Contrary to the mainstream epistemology of social science, this paper argues that the mission of social science is more than explaining. It treats behavior as product of both situation and mind that is always undecidable until it happens. Accordingly, the mission of social science is to discover those other behavioral possibilities that could have occurred but did not. These possibilities are often explained away in theory-driven research, as if external, objective structures close them off. As a result, the actors under study are left without responsibility, to the extent that anyone in the same shoes would act in the same way. This paper borrows Mencius's analogy of himself deciding between a fish and bear's paws and eventually favoring the paws. The paper contends that Mencius did not really favor the paws. Based on this assumption, it is epistemologically imperative to discover the fish, which disappeared in Mencius's decision. It is the fish that made Mencius's choice of the paws a genuine choice, and Mencius, a real person.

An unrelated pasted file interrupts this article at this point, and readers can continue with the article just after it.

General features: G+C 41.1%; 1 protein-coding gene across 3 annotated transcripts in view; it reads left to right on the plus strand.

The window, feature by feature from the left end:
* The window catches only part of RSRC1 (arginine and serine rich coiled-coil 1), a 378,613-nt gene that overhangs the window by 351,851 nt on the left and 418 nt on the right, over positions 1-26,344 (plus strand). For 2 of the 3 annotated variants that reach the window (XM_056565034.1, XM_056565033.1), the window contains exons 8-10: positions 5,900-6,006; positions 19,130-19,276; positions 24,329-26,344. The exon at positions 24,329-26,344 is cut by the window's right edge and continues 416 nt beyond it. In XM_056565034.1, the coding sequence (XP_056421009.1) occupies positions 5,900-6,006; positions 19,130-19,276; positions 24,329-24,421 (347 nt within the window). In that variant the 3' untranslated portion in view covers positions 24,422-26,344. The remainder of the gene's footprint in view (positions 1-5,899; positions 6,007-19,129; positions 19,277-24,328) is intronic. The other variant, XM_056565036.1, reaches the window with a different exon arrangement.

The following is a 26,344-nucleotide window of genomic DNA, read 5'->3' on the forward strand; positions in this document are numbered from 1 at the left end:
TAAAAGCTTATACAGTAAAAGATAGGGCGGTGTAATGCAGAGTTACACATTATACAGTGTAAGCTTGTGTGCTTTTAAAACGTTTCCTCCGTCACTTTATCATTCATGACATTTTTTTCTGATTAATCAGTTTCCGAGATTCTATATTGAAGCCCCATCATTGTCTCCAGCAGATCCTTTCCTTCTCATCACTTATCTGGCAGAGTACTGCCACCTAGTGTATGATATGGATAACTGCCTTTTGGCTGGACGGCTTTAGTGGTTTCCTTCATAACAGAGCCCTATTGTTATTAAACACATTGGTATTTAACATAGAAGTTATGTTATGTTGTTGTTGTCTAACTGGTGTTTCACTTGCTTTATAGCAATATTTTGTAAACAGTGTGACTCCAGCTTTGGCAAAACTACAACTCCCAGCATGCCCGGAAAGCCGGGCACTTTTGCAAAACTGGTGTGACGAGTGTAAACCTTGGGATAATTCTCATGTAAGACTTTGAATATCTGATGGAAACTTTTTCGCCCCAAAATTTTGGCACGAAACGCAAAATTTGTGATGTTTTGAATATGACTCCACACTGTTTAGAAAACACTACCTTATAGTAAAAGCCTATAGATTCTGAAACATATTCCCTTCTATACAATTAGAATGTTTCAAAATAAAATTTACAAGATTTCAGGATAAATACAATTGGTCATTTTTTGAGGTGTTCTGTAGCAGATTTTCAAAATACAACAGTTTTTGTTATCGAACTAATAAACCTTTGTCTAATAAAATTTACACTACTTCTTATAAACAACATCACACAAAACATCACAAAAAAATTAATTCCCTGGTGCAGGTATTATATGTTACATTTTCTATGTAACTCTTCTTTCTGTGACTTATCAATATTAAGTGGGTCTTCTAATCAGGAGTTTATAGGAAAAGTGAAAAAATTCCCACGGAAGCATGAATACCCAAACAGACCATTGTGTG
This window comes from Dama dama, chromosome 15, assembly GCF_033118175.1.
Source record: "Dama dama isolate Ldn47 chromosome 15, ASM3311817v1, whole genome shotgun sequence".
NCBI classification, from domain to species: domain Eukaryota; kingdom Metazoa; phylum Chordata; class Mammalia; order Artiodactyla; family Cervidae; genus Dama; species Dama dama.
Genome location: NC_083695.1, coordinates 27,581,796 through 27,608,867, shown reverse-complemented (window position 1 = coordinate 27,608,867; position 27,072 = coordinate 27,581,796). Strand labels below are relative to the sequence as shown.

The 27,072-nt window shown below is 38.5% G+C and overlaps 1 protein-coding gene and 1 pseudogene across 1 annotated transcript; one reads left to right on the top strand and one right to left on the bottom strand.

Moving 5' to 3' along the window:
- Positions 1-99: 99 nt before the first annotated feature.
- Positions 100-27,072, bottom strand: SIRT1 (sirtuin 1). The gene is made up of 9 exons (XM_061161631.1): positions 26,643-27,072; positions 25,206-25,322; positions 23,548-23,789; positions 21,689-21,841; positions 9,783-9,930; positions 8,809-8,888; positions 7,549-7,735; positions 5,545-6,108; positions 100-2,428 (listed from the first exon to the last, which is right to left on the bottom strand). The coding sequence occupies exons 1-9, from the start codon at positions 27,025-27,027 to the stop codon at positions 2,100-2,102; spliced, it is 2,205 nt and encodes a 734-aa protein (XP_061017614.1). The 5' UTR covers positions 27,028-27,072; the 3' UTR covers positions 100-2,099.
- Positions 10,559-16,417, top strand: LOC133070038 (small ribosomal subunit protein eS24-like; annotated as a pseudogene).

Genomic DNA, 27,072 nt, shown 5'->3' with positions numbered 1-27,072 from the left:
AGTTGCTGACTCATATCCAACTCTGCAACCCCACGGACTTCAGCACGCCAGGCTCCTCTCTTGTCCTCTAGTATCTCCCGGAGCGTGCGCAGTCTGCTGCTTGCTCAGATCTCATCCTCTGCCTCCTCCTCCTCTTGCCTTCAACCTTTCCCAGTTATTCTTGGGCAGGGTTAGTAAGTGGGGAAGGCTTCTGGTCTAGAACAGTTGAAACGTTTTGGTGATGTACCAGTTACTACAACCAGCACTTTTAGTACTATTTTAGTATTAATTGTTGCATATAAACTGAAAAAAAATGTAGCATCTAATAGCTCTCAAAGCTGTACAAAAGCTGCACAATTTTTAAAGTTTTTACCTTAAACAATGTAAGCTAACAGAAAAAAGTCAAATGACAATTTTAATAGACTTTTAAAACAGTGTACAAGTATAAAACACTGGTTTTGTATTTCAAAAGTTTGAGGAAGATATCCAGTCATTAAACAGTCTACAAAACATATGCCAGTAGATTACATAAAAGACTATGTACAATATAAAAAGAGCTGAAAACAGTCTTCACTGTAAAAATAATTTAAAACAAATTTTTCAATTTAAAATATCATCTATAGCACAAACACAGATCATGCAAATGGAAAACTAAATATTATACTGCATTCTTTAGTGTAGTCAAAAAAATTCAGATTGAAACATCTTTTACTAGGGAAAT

- epistemology ； ontology ； alterity ； violence